First, let me explain what the washing machine inlet valve is. A washing machine inlet valve is a valve or pair of valves that control the water flow from your water taps to the inside of the washer. Older style valves were single meaning that one valve, one water inlet (cold or hot). Newer models however are a dual valve body meaning two separate valves on one assembly (cold and hot). The valve I’m tearing down is a dual model.

The pictures below show where and what this valve looks like. This valve is located internally near the top side of the washer and if in use, has the cold and hot water hose lines connected to it. These hoses could be rubber, reinforced rubber, or stainless steel braided. I created a different article where I talk about the importance of replacing these hoses. It can be found here.

In this image, we see the protective screens that help filter out larger sediment that can come in from your water lines. Finer stuff can make it through the screens larger will not. You can see here my hot water side (right) is really bad from all the mineral build-up.

Unfortunately, I have this problem with anything that uses hot water from sink faucets, washing machines to dishwashers. I wish I could find something that I could attach to the outlet on my hot water heater that would allow filtering and a central location to clean it out. My cold water is not like this so I’m not worried about an entire house system, just the hot water supply. I even regularly flush out my hot water tank and mineral fragments come out each time. There’s just something about the heating process with our public water that seems to do this for me.

Let us start the disassembly by removing the metal bracket’s retaining screws with a socket bit. I use my Kobalt drill with my DeWalt extension. I know I mix match brands but at the time I couldn’t beat the price of the Kobalt drill when I needed a new one as my old 12v DeWalt battery pack was giving out.

Once I get all the screws out I was able to separate the metal sub-assembly from the plastic body. This exposed the solenoid actuators that control the water flow.

Inside of the plastic body, underneath the actuators is where all the action happens. In the image below A is the water inlet from the supply hoses. When the solenoid activates, it lefts a little rubber plunger up inside the actuator body that allows water to flow from A to B. B is the water exit from this valve which flows into a single channel on the backside of this image. The water at this point flows towards C which a little rubber flap, seen in the above image on the metal assembly, mixes the hot and cold water. From there it flows out the little nozzle where my finger is above.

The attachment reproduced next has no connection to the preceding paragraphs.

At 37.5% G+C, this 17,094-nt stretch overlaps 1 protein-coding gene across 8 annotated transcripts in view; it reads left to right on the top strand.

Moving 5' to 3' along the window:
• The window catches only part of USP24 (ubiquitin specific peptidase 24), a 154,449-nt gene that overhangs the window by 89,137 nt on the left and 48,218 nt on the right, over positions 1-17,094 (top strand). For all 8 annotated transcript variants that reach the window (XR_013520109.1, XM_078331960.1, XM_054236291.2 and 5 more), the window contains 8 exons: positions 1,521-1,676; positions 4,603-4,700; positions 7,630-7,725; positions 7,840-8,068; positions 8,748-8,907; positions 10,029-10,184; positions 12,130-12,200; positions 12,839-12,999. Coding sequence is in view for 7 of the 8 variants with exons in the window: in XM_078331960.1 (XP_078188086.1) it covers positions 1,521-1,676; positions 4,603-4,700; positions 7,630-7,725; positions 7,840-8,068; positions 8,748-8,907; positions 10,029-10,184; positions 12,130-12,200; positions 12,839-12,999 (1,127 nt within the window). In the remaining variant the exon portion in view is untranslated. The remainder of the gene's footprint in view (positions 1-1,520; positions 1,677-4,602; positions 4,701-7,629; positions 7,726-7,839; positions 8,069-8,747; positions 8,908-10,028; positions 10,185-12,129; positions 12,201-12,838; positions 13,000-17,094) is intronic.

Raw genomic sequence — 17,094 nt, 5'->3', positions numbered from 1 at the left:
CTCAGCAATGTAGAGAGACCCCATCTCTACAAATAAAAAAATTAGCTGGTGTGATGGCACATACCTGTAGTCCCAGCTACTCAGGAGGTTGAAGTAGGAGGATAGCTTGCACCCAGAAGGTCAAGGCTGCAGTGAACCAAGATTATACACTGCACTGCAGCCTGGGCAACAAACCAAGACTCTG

Here is what the underside of the actuator looks like where you can see the rubber seal that is attached to a metal rod via the little blue connector. The metal rod slides up and down in the plastic actuator shaft as the solenoid turns on or off.

The metal assembly holds two 120v solenoids. When power is applied to the solenoid, it causes the metal shaft in the actuator to slide upward allowing the rubber seal to move away from the water inlet hole thus allowing water to flow to the exit hole.

Below are several images of what the complete valve looks like after disassembly with all the parts.

One thing I thought about after taking this apart is what if you run the water in the opposite direction? Could use clamp a water hose to the water exit on the valve and connect garden hoses to the water supply line connections. Then supply 120v to the solenoids in a timed fashion in such a way that you end up with a timed irrigation system? This is just a thought of mine and I have not tried it. A word of caution though, if you do attempt such a thing, remember electricity and water DO NOT mix. Therefore, you need to make sure you’re taking all precautions to isolate the power to the solenoids and the water in such a way they will not come in contact with each other. I’d also recommend ensuring the power source is connected to a GFCI circuit too!

As always if you have any questions or comments post them below or on my YouTube video comments section and I’ll do my best to respond.

I’ve included a few links to the equipment I used and Amazon Links below for the equipment and materials I used.

Equipment and Materials

I hope you find this video useful and can use some of the tips presented. Feel free to leave any comments, suggestions, or experiences you have had below.

Some of the links in my video description and article above are Amazon Affiliate links. As an Amazon Associate, I earn from qualifying purchases. If you would like to make a different purchase from Amazon, you can also use the storewide link.


Looking for a Gift Idea? Visit the Amazon Gift Hub
Or Check out our Deal of the Day page in the Top Right of the Menu